Declawing is the subject of a justifiably passionate debate — and there’s a lot of shaming and personal attacks against people who have chosen to have their cats declawed. Personally, I am against declawing, but I know there are plenty of people who would consider this surgery for any number of reasons, perhaps without thinking through what’s involved. Here’s an explanation of declaw surgery, minus the gore and hyperbole you see on some anti-declawing pages.
Our fingernails are attached to the flesh of our fingers, but cats’ claws are actually part of the distal phalanx, the last bone of the toe. In order to remove the claws, the veterinarian has to amputate that whole bone.
Traditional declawing involves using a scalpel or a clipper to remove the part of the bone that contains the claw. Laser declawing allows the veterinarian to remove the entire bone from the socket. Laser declawing produces less bleeding, and for cats that are young and not overweight, it seems that laser declawing produces less pain than the traditional method.
A surgical alternative to declawing is a tendonectomy. Instead of removing the bones, the tendons on the underside of the paw are cut. This causes the claws to stay retracted in the paws. If a cat has a tendonectomy, the claws will still need to be trimmed regularly.
Declawed cats need to wear bandages on their paws until the incisions heal. You’ll need to limit your cat’s exercise for about one month after the surgery, and replace your cat litter with shredded newspaper to prevent litter granules from getting embedded in the healing tissue. Your veterinarian may provide you with pain medication to help your cat during his recovery. If you notice swollen paws, bleeding, reluctance to walk, or changes in behavior and appetite, contact your vet right away.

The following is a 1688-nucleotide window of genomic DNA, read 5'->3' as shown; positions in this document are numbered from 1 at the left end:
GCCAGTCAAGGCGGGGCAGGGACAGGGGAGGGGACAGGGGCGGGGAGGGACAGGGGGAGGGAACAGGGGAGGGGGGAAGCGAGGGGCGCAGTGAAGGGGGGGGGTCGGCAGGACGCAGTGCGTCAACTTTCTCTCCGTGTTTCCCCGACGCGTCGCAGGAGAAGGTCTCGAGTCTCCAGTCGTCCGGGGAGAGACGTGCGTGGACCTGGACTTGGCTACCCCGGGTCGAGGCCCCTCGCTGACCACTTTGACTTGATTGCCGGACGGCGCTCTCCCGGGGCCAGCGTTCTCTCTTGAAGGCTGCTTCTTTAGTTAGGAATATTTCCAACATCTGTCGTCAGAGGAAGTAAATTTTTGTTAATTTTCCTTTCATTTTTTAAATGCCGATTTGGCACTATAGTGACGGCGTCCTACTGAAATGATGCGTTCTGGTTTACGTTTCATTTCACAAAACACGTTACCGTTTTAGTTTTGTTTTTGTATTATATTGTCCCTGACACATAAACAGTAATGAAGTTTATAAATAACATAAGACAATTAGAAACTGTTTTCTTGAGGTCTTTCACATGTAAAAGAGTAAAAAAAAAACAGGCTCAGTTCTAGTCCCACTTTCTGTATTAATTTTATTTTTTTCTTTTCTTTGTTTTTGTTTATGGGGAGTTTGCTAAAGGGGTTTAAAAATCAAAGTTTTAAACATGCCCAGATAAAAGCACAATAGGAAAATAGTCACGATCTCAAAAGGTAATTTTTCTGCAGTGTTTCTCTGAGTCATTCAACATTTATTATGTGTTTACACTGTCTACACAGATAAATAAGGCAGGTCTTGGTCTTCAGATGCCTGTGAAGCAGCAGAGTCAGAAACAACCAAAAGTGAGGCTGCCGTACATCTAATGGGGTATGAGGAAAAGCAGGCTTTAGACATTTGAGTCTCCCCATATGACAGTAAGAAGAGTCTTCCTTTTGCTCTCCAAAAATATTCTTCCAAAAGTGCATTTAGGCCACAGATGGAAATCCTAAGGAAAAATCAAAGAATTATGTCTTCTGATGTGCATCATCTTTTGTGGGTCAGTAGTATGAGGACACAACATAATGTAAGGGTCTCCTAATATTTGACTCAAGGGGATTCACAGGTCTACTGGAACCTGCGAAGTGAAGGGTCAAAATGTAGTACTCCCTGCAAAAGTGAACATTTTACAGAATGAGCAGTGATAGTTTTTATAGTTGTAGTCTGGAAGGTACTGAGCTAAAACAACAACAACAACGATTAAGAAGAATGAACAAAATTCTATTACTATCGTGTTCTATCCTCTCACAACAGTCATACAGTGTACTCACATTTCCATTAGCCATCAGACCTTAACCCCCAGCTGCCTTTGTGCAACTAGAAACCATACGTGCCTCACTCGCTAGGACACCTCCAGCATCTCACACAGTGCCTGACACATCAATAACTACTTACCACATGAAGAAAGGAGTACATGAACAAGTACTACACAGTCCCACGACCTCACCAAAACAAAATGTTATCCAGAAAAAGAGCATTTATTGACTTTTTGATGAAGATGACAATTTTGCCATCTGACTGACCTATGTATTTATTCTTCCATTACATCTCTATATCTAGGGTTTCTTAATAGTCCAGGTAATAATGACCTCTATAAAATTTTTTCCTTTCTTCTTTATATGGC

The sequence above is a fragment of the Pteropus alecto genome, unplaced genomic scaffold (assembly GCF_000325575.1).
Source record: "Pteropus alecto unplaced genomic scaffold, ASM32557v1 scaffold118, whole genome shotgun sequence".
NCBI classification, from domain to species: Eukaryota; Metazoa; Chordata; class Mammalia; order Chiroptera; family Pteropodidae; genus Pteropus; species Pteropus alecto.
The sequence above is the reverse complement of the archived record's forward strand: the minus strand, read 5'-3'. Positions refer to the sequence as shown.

Because cats walk on the tips of their toes, declawing changes the way the cat’s body works. Leg and back muscles can weaken over time and can potentially lead to back and joint pain. Other complications can include nerve damage, bone chips that prevent healing, postoperative hemorrhage, and, if the amputations are done improperly, regrowth of the claws inside the paw pads.
Because declawing is usually done to prevent or respond to destructive scratching, experts recommend redirecting your cat’s natural scratching behavior to acceptable alternatives. Even vets who do declaw surgeries often advise clients that it should be a procedure of last resort. Scratching posts, regular nail trims, making your furniture unattractive by using deterrents, and vinyl nail caps can help.
After being declawed, your cat may experience increased aggressiveness — without her claws, she may bite when she feels cornered. And the pain associated with the procedure may result in urinating and defecating outside the litter box. She may also become more anxious and shy. On the other hand, I know declawed cats whose personalities are just fine and who don’t have any of these problems.
Declawing is not always a black-and-white issue. For example, one of my friends adopted a kitten that had about eight toes on each of her front feet. Several of those toes never touched the ground, but they did have claws that grew around and back into her paw pads. Her vet, who was passionately against declawing, recommended that the extra claws be removed because they would cause ongoing problems. In this case, it was in the cat’s best interest.
Have you had any experiences with declawing or living with declawed cats? Please share in the comments!